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I'm working on a project and put in a height of 1300 inches as a custom size. However the height maxed out at 853.333 in. I tried a few times and the results were repeated. 

Is this a feature or a bug? Shouldn't I be able to do whatever in software as long as my hardware can handle it?

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It is, in some way, related to a maximum based on the number of pixels. For example, on Windows Designer 1.6 will let me specify a height of 1300in if I specify a DPI of 100, but will max out at 853.333in if I specify a DPI of 300. So it looks like the max is about 260,000 pixels in that dimension.


-- Walt

Windows 10 Home, version 1809, 16GB memory, Intel Core i7-6700K @ 4.00Gz
Affinity Photo 1.6.5.123 and 1.7.0.258 Beta
Affinity Designer 1.6..5.123 and 1.7.0.258 Beta
Affinity Publisher 1.7.0.257 Beta

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What are you trying to produce? Something that big seems like some kind of poster, and typically those do not need a high print density (DPI). 

So, decrease your DPI and you can get the size you want.


-- Walt

Windows 10 Home, version 1809, 16GB memory, Intel Core i7-6700K @ 4.00Gz
Affinity Photo 1.6.5.123 and 1.7.0.258 Beta
Affinity Designer 1.6..5.123 and 1.7.0.258 Beta
Affinity Publisher 1.7.0.257 Beta

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11 hours ago, floatingonair said:

Doing a floor plan to scale which needs to be printed, so will try 200 dpi

If all vector drawn objects, dpi will not matter.

However, exactly how do you intend to have this printed?


My computer is a nothing-special Toshiba laptop with unremarkable specs running Windows 10 64-bit.

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@floatingonair I'm wondering what your final output will be for as you might not be using the correct software for purpose.

If you are making something to show people where certain items will be in the room - in relation to doors, windows, etc. - then Designer may be a good choice, it's certainly got the tools to make a good-looking floor plan. But if you intend to produce detailed plans - with things like dimensioning - then a CAD application might be a better choice (and there are plenty of free open source ones you can try, just to get a feel for them at least).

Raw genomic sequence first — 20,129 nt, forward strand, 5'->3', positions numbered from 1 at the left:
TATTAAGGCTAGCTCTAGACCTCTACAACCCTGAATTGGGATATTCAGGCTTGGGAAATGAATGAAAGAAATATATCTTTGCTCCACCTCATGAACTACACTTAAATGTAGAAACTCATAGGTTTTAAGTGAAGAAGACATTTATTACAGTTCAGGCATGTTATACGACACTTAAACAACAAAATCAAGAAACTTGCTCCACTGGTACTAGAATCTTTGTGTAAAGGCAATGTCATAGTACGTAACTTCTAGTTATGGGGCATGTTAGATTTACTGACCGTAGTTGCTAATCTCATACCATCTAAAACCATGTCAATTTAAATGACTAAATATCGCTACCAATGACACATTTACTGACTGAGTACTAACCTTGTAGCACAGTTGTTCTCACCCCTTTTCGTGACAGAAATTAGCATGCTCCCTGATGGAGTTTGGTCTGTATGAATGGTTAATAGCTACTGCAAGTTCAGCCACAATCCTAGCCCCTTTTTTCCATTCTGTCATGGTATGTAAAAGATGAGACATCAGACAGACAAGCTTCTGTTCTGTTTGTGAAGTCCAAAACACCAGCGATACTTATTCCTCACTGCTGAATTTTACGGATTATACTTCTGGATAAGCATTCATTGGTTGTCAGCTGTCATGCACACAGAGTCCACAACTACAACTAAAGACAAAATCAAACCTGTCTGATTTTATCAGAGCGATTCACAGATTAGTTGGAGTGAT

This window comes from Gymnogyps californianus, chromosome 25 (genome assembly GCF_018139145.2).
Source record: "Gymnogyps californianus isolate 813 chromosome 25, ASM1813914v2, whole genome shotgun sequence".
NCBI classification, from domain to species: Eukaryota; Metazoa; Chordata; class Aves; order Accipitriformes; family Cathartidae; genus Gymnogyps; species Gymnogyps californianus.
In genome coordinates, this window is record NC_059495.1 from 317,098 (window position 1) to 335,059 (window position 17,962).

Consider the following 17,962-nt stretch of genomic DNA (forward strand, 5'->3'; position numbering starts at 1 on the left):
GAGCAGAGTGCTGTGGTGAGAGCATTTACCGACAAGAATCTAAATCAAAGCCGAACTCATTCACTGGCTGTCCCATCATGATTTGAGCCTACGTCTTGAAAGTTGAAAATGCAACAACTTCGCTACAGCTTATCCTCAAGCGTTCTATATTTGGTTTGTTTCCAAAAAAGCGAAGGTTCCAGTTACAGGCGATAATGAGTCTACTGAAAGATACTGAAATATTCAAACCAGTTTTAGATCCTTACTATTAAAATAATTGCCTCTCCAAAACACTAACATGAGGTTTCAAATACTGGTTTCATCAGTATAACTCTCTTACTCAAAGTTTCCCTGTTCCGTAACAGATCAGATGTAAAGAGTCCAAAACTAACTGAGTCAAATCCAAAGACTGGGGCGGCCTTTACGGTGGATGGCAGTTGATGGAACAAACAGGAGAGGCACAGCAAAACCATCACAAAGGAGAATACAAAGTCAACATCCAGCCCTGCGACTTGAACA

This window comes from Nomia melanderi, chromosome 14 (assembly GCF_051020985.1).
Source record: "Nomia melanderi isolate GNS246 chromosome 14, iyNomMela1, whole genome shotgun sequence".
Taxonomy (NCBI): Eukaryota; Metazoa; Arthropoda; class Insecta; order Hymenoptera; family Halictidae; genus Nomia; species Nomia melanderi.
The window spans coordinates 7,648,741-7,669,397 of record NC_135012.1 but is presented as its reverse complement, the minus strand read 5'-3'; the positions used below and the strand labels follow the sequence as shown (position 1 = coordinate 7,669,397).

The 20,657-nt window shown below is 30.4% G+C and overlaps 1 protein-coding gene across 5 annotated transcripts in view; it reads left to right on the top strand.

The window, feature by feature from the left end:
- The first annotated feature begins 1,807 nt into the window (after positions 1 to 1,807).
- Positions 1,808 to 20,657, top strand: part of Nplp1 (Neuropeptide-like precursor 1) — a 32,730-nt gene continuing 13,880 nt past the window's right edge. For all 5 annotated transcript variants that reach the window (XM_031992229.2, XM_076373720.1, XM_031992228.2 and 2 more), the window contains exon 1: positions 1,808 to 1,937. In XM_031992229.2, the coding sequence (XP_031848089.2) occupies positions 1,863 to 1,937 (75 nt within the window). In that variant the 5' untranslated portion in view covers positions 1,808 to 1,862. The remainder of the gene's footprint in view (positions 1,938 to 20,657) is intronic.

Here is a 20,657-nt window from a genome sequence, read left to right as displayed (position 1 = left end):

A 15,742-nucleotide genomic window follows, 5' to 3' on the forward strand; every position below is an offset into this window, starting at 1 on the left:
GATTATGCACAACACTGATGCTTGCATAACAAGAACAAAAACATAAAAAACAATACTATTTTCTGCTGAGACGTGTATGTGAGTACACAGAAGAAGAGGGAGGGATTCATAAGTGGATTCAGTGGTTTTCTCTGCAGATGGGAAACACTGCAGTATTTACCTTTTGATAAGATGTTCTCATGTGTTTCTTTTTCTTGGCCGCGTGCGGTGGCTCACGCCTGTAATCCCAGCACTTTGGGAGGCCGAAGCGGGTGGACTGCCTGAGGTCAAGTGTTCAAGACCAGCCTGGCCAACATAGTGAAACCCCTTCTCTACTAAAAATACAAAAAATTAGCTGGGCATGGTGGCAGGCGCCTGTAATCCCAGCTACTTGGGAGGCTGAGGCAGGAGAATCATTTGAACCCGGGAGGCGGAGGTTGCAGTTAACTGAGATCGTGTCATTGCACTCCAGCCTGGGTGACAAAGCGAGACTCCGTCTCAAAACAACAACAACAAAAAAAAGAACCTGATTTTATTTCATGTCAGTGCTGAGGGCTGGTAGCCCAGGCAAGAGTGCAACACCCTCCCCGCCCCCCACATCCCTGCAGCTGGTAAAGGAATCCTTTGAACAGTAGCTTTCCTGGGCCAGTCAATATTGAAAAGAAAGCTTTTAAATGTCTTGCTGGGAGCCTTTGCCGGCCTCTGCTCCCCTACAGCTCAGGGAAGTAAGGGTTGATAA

On a related note, if you stick with Designer, I would be tempted to use millimetres instead of inches. In other words, 1300 inches is converted to 1300 millimetres, so a length of 3 feet would be 3*12in=36mm. Designer can handle 1300mm at 300DPI easily and your audience probably doesn't need to know that you used a different unit of measure.

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I used Sketchup to make the original layout. Then imported the resulting pdf into Designer to layout interior items with labels.

Sketchup does a very poor job of keeping text relative to items. Zoom in and the text stays while whatever it is describing is someplace else. Very frustrating. 

Using these two apps in tandem has worked well.

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You can also tile multiple artboards within AD... 


2017 15" MacBook Pro 14,3 w/ Intel 4 Core i7 @ 2.8 GHz, 16 GB RAM, AMD 455 @ 2 GB, 512 GB SSD, macOS High Sierra

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Lowering dpi may help (and as MikeW said it does not lower quality if you use vector elements), but usually I scale the content to some suitable size, preferably final print size, which should be in some scale like 1:200. Scaling may be tricky if AD does not want to accept full size original, and, if you need to drag size on import instead giving simple scaling value.

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